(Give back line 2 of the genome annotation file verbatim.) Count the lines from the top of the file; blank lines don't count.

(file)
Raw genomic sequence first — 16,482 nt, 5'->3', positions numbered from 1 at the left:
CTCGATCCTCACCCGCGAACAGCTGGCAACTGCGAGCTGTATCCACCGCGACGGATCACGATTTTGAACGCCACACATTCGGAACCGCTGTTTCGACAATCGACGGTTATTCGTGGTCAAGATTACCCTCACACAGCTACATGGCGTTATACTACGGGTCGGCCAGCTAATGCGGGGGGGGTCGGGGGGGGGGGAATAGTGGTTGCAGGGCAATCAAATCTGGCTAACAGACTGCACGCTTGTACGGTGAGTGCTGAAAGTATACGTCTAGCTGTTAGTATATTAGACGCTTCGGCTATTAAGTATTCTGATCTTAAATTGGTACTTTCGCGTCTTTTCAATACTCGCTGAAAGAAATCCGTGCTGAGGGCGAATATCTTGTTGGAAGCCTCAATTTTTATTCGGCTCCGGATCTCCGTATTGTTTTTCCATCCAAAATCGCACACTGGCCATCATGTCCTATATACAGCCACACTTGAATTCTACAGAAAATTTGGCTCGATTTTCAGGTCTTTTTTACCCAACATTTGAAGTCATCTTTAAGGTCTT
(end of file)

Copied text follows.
CTCGATCCTCACCCGCGAACAGCTGGCAACTGCGAGCTGTATCCACCGCGACGGATCACGATTTTGAACGCCACACATTCGGAACCGCTGTTTCGACAATCGACGGTTATTCGTGGTCAAGATTACCCTCACACAGCTACATGGCGTTATACTACGGGTCGGCCAGCTAATGCGGGGGGGGTCGGGGGGGGGGGAATAGTGGTTGCAGGGCAATCAAATCTGGCTAACAGACTGCACGCTTGTACGGTGAGTGCTGAAAGTATACGTCTAGCTGTTAGTATATTAGACGCTTCGGCTATTAAGTATTCTGATCTTAAATTGGTACTTTCGCGTCTTTTCAATACTCGCTGAAAGAAATCCGTGCTGAGGGCGAATATCTTGTTGGAAGCCTCAATTTTTATTCGGCTCCGGATCTCCGTATTGTTTTTCCATCCAAAATCGCACACTGGCCATCATGTCCTATATACAGCCACACTTGAATTCTACAGAAAATTTGGCTCGATTTTCAGGTCTTTTTTACCCAACATTTGAAGTCATCTTTAAGGTCTT